Former President Jimmy Carter has returned home following a hospitalization for a urinary tract infection, according to a statement on Wednesday.
"Former U.S. President Jimmy Carter was discharged from Phoebe Sumter Medical Center this afternoon, where he was treated for a urinary tract infection," the statement from the Carter Center read.
"He said he looks forward to further rest and recovery at home in Plains, Georgia," the statement continued. "He and Mrs. Carter wish everyone peace and joy this holiday season."
On Dec. 2, the Carter Center had revealed that Carter was admitted to the hospital, writing, "Former U.S. President Jimmy Carter was admitted to Phoebe Sumter Medical Center in Americus, Ga., this past weekend for treatment for a urinary tract infection. He is feeling better and looks forward to returning home soon."
The 95-year-old's hospital stay comes shortly after he was hospitalized for two weeks for a surgery to relieve pressure on his brain caused by a subdural hematoma, which was caused by bleeding from a number of recent falls.
Carter was admitted to Emory University Hospital on Nov. 11 and the Carter Center shared that there were no complications during the surgery and that he would remain in the hospital "as long as advisable for observation. He was discharged on Nov. 27.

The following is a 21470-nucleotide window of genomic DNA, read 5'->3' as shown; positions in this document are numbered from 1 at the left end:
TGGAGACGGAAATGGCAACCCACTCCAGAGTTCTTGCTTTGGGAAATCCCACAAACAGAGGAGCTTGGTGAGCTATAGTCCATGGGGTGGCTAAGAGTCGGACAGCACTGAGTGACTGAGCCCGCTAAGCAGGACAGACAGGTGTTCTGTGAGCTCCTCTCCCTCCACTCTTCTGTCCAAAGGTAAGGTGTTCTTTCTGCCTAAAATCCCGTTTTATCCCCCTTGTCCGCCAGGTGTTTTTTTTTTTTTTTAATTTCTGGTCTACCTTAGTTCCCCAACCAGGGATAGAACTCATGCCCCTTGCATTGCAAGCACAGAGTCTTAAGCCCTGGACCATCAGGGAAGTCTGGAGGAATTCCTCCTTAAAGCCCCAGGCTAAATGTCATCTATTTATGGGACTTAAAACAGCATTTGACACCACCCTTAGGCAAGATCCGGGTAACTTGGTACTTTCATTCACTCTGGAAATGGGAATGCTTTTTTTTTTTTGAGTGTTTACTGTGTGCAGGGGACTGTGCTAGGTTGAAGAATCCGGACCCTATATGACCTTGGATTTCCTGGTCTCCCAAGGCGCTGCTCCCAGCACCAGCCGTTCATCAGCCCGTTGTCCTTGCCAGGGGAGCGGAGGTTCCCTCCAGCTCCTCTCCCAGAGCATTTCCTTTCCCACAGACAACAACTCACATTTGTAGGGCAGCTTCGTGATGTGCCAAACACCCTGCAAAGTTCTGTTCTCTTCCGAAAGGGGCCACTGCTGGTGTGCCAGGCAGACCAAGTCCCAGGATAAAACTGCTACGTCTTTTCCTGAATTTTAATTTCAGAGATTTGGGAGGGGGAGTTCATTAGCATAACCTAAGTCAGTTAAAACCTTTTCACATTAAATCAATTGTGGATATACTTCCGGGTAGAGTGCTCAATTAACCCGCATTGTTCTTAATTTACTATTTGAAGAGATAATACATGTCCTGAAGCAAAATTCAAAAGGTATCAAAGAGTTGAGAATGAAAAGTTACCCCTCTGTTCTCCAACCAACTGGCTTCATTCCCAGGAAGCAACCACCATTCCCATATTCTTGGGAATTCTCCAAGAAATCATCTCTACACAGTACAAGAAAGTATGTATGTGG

"He and Mrs. Carter look forward to enjoying Thanksgiving at home in Plains, where he will continue to recover," the Carter Center wrote at the time. "The Carters are grateful for all the prayers, cards, and notes they have received and hope everyone will join them in enjoying a special Thanksgiving."
The former President had fallen in May of this year and needed surgery for a broken hip and twice in October, for which he received stitches and treatment for a minor pelvic fracture.
After being released from the hospital in October, Carter traveled to Nashville with his wife, Rosalynn, to continue his work with Habitat for Humanity and lead the organization's 36th Carter Work Project .
"I fell down and hit my forehead on a sharp edge and had to go to the hospital," he told the crowd, via CNN. "And they took 14 stitches in my forehead and my eye is black, as you've noticed. But I had a number one priority and that was to come to Nashville and build houses."
"It’s hard to live until you’re 95 years old," Carter recently told PEOPLE. "I think the best explanation for that is to marry the best spouse: someone who will take care of you and engage and do things to challenge you and keep you alive and interested in life."
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